The clinicopathological and immunohistochemical features of breast carcinomas with signet-ring-cell differentiation
World Journal of Surgical Oncology volume 21, Article number: 181 (2023)
This study investigated the clinicopathological features, immunophenotypic characteristics and differential diagnosis of primary breast carcinomas with signet ring cell differentiation, as well as differences in the traits of signet ring-like cell mucin.
A total of five cases of primary breast cancer diagnosed with signet ring cell differentiation and treated at The First People’s Hospital of Jingmen from January 2016 to December 2021 were collected. HE, immunohistochemical staining, and AB-PAS staining were used for the analysis.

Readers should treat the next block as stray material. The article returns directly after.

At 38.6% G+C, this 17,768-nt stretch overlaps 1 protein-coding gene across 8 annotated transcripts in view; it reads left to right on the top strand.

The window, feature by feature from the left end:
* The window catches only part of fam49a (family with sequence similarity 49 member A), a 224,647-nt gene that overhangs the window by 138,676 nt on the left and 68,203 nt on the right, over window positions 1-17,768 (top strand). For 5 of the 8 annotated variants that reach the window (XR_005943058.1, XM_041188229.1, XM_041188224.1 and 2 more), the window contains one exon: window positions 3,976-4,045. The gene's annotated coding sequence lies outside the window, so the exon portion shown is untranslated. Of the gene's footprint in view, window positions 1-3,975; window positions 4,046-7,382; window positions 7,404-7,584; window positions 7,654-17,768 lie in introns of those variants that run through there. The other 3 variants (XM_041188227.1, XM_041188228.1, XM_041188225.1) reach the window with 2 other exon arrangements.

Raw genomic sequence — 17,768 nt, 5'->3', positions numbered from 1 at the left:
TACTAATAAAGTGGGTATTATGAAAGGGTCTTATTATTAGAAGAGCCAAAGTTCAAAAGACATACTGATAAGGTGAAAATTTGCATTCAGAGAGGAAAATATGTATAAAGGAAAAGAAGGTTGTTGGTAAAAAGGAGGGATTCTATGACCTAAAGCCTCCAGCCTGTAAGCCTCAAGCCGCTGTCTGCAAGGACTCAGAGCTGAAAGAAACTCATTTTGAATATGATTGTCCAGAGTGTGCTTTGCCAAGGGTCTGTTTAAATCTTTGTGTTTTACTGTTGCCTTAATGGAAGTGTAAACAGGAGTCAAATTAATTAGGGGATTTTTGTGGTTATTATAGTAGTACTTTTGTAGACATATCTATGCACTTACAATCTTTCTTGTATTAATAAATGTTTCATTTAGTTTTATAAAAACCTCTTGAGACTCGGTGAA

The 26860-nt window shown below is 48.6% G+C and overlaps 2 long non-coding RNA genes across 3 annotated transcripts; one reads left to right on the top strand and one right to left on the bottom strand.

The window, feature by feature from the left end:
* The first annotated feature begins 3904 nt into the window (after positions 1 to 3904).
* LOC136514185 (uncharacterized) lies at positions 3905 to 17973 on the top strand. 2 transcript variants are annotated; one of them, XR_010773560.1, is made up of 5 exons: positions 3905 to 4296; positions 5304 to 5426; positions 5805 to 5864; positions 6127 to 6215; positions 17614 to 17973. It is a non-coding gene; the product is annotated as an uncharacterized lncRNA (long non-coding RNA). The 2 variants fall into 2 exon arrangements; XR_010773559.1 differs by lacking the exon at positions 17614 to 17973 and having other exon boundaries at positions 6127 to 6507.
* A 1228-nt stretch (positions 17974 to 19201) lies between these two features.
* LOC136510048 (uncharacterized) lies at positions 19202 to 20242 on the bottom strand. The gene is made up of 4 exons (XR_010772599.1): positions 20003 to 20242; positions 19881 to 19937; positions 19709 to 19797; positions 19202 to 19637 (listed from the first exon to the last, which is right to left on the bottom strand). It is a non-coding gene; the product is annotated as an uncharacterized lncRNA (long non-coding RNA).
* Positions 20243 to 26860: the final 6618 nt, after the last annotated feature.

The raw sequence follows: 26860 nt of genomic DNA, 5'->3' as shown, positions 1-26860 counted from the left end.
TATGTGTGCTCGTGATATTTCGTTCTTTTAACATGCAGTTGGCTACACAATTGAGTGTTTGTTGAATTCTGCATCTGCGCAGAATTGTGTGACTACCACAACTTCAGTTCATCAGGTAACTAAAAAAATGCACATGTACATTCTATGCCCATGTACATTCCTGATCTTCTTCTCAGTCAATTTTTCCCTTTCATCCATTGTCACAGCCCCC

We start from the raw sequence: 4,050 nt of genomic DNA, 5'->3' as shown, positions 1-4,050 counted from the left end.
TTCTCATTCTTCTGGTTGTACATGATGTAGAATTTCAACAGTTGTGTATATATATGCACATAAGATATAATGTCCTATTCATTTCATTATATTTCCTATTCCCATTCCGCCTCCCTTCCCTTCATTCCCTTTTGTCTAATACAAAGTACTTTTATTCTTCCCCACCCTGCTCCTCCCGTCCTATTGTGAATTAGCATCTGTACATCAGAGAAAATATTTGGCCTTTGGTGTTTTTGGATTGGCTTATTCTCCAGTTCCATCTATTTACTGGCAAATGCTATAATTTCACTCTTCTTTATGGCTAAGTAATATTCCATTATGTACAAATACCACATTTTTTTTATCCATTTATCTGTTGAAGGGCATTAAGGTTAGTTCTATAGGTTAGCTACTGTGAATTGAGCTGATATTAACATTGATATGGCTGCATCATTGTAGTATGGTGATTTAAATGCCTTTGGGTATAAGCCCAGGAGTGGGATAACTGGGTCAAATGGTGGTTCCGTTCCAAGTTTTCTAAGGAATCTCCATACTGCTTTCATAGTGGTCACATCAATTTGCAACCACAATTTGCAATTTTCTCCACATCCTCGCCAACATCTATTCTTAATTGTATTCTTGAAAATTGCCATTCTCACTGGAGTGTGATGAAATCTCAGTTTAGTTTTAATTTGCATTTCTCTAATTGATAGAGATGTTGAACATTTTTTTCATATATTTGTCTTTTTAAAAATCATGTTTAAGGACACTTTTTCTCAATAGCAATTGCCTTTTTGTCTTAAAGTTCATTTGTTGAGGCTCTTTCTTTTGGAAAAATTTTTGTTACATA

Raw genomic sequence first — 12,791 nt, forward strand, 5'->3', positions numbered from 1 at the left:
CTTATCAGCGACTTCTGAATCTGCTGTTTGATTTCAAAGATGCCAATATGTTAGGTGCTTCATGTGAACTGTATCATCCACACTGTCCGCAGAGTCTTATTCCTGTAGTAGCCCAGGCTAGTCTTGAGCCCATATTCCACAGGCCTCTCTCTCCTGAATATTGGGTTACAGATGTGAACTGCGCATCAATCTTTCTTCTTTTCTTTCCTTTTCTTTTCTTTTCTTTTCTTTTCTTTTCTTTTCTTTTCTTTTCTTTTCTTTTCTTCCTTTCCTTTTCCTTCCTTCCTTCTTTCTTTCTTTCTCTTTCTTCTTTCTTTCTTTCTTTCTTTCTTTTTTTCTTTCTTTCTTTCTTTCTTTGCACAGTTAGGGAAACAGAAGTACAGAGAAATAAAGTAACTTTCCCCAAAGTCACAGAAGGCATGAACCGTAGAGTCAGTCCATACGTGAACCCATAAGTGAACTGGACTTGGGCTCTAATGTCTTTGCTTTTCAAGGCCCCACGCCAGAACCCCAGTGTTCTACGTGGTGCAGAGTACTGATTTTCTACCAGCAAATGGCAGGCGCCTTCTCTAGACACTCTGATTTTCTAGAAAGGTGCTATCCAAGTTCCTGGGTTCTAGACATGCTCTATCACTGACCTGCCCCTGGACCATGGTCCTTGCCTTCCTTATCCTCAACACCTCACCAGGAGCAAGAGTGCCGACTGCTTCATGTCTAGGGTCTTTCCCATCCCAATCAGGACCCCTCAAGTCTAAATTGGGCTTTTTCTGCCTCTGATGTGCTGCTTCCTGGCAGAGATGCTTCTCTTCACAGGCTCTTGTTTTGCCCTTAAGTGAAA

Although we strictly selected all the primary breast cancer cases with signet ring cell differentiation, there were differences in the arrangement of the cells and the grading of nuclei. Our immunohistochemical results showed that the ER was consistently strongly positive, and the PR expression was not consistent, while all the cases of HER2 were negative. CK7 was negative in one case, and CK20 and CK5/6 were not expressed in all the cases. The mucin MUC1 was positive and showed two patterns. MUC2 was strongly positive in all the cases. All the cases were negative for CDX2, SATB2, PAX8, TTF-1, and Napsin A, while the positive expression of COX2, Villin, and WT-1 was not constant. One case expressed neuroendocrine markers. The expression level of Ki67 was between 10 and 30%. AB (pH 2.5)-PAS staining revealed that the intracellular mucus contained more cells with neutral mucus, while the extracellular mucus was mainly acidic.